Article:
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Inspired by comments about “intelligence,” I offer you an open forum on “genius.”


Genius is one of those words, esp. for writers artists etc, that carries heft to it. Most of us want to be genius, or at least the romanticized mythological version of genius, as if genius offers us validity as writers or something like that. Then, of course, there’s that link to insanity, addiction, and excess.


What are your conceptions of genius? What fairy tales and mythologies do you associate with the word?

4 thoughts on “genius

  1. i tend to think of ‘genius’ more in the scientific realm than the artistic, because that’s who i’m around more often, although if i had any philosophy background I might consider it there too. I had a discussion a long time ago at work with a guy I consider smarter than me about another guy who didn’t seem capable of doing certain tasks, and not for lack of trying (this is an electrical design engineering field, for context, math or software engineering might be the closest analogies), and he refered to him as not being able to see complexity all at once, that the more a person has the ability to think of something more and more complex all at once and consider it as a whole and simultaneously as separate pieces, that that person approaches genius.

    But genius probably means an opposite sort of thing in an artistic realm. I think its more like you say, a mythological status and unattainable, because i think with art and literature, intention is rarely realized. Things that succeed in art I think rarely do what the artist orignally sought out to do, and then it succeeds for some other reason the artist never realized. Art may do what an artist wanted, but whether it succeeds beyond that is kind of a mystery. Art succeeds often as fluke, and the more flukes an artist racks up, the closer they become to being a genius (?).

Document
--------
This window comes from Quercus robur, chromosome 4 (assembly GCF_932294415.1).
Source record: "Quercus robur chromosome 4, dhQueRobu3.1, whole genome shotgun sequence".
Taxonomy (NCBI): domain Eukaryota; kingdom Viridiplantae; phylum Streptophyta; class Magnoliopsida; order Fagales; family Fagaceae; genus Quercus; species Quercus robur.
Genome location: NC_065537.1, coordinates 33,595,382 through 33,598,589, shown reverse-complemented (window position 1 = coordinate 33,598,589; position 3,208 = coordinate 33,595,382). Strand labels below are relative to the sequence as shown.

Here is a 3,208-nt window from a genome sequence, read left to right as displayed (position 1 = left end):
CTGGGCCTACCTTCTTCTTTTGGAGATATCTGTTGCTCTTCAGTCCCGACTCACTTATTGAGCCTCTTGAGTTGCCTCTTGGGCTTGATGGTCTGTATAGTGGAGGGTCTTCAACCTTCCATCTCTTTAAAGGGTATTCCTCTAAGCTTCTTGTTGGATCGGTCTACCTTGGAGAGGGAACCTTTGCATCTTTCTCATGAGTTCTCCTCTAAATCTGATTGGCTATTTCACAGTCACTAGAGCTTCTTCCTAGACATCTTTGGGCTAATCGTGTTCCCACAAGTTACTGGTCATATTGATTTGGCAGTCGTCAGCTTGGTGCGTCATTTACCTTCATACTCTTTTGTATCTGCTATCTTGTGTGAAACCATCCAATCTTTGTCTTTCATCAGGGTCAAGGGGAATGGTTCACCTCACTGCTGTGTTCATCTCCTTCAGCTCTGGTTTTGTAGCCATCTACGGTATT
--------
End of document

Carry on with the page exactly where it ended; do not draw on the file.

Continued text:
I think the realm where genius means the most to me might be in a music realm. The ability to compose certain pieces, especially certain symphonies, is dealing with genius in both mathematical and artistic realms.

    But i think overall, it has more to do with the realm you are applying the term ‘genius’ in. Everyone is a genius in some realm.

  2. For writers, the invocation of “genius” seems always performative and/or polemical which is to say the term should always be taken with a grain of salt.

    I’m thinking of the anecdote of Oscar Wilde arriving to U.S. customs and saying that he has nothing to declare but his genius…also Gertrude Stein (this is for you, Josh!) and her identification of Picasso, Alfred Whitehead, and herself as the only geniuses she’s met in her life in the _Autobiography of Alice B. Toklas_.

    And speaking of apprehending complexity at once, Darby, Stein defines genius as “talking and listening at the same time” which seems to fit with your discussion about science.

  3. I hate the concept of luck. I have this habit of saying the only reason I’ve ever had anything published is because I’ve been lucky. I never account for hard work etc etc. Shouldn’t we take ourselves seriously enough as writers to acknowledge our own dedication?

    Still, if asked, esp. in person, I’d say I got really lucky.

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